observance of National Suicide Awareness Week Sept. 5-12 and in
honor of King, has implemented new curriculum to address the issue.
The “More than Sad” program, which includes an instructional DVD
set for kids and teachers, will be shown in classrooms and provide
applied suicide intervention skills training for parents, staff and
“Talking about suicide is the first step in preventing a
tragedy,” says Leslie Clemensen, student wellness coordinator for
the school district. “There are warning signs and the district
wants to ensure that parents and educators have the tools to start
the conversation and keep an open line of communication with their
Cole says taking care of the brain, the most powerful and
complex organ in the body, is essential to preventing suicide
attempts. Roughly 90 percent of suicide victims have some form of
depression that clinicians believe they can treat. Instead of
ignoring a topic that no one wants to discuss, the intent is to
make people talk about it. Cole, who has appeared recently on
Denver news and radio programs to share her story and promote
suicide education, has made it her personal goal to implement
suicide intervention curriculum into schools statewide.
“We don’t understand what we don’t know,” she says. “I felt
helpless when I first lost David.”
Cole’s drive to organize the walk inspired others who have been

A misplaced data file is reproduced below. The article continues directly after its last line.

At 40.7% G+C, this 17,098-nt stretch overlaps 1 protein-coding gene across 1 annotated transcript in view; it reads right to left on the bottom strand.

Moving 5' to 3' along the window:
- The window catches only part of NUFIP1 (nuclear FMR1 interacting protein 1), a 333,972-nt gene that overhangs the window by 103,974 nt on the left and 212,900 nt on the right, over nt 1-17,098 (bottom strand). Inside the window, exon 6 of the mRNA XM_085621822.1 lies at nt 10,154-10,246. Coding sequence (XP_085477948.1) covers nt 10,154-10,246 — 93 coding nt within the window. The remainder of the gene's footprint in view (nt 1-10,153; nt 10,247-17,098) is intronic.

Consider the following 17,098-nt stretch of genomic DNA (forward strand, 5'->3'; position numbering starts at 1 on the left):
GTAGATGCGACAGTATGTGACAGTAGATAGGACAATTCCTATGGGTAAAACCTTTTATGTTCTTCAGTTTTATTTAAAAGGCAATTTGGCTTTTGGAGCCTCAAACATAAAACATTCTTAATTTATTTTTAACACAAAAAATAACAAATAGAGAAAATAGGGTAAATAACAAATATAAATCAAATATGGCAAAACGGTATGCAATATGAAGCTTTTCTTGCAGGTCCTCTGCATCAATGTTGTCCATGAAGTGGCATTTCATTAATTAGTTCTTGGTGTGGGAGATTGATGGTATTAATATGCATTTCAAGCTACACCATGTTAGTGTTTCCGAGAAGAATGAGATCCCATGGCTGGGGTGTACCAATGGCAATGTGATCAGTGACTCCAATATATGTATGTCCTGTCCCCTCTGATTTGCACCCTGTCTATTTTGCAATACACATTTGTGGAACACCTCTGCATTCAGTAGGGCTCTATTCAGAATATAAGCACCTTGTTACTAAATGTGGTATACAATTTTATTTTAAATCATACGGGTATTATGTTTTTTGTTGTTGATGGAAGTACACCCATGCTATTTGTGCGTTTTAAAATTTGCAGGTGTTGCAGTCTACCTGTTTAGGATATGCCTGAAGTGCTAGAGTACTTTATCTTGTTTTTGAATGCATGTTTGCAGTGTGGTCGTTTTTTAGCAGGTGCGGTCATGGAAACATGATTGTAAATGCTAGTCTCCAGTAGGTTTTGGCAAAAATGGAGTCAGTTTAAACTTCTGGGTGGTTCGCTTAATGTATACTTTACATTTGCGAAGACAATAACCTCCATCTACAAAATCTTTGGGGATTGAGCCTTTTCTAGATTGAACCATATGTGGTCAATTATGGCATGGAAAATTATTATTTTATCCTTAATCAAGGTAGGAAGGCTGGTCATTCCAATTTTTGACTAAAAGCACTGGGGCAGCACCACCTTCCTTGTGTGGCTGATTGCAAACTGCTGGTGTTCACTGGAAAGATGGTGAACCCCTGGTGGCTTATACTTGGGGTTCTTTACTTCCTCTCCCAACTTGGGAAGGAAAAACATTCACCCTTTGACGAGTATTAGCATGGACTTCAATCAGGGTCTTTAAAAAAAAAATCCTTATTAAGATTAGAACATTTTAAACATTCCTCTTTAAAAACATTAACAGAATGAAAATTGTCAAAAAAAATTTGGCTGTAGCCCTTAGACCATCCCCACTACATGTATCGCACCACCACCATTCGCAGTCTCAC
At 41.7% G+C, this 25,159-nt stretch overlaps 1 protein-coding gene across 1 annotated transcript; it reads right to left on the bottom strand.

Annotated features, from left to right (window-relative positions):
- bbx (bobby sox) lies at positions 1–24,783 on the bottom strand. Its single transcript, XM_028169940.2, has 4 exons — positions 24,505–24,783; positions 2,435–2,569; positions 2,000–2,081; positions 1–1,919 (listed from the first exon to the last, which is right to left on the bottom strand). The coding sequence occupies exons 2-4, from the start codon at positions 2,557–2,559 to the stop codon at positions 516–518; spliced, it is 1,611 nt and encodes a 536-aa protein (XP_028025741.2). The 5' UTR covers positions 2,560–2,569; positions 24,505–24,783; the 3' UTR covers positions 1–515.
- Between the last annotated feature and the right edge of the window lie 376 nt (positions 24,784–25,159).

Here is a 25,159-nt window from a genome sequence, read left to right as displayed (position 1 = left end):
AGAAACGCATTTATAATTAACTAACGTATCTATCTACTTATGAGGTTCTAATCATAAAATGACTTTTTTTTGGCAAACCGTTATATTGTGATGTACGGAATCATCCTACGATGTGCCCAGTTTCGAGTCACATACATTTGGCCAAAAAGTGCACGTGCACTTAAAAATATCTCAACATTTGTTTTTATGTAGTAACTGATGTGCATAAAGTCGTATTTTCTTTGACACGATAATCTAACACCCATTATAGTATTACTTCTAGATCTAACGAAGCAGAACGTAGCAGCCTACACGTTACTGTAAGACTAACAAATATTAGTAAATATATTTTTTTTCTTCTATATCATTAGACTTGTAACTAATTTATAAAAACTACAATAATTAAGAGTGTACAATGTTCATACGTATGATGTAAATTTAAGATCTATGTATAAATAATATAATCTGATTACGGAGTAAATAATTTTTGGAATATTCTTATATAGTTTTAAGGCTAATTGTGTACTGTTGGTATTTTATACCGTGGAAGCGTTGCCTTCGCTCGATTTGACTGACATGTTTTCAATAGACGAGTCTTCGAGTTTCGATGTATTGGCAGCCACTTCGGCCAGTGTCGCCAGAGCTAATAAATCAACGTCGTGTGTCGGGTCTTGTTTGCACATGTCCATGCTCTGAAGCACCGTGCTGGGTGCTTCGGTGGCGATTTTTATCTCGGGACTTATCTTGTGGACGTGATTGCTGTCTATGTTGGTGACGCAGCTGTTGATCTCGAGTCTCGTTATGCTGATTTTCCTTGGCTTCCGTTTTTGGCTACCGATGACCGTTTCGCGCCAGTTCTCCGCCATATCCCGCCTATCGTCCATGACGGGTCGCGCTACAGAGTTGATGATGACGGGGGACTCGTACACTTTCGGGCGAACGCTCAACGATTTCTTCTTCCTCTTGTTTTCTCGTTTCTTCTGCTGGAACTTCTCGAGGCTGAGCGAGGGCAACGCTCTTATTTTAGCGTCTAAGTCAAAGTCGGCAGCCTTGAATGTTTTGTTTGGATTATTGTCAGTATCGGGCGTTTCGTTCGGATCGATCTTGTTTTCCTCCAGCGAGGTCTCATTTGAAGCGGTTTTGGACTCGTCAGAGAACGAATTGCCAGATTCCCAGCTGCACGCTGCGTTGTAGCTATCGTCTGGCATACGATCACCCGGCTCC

affected by suicide. She began visiting the American Foundation for
Suicide Prevention website and attended the annual National
Survivors of Suicide Day conference through AFSP.
“I learned about the walks and had already talked about planting
a tree, and it grew into this,” said Cole, adding she has had the
help of a 10-member committee.
Participants in the walk, which already has 30 teams signed up,
are encouraged to bring a photo of the loved one they lost.
Solidarity and shared experiences have brought survivors together,
and Cole has found a survivor support group invaluable.
The school district has added several pages to its website that
provide parents and students with the ability to talk with suicidal
friends or family members, and the tools to recognize warning signs
“We’re raising the bar on losing the stigma,” she said. “We need
awareness and people need to know, where do you go for help?“
Administrators with Highlands Ranch High School have expressed
interest in making the Out of the Darkness walk an annual event,
and Cole says that even though this would have been her son’s
graduation year, she is in it for the long haul. She is hoping the
walk will be an “end to a means and a means to an end.”
When asked what her son might think of her tireless efforts in
his name, she says, “I think David would be saying, ’way to go,
mom,’” she said.
To donate or sign up for the free walk, visit www.outofthedarkness.org. Go
to the Douglas County School District website at www.dcsdk12.org or the American
Foundation for Suicide Prevention at www.afsp.org for more tips on suicide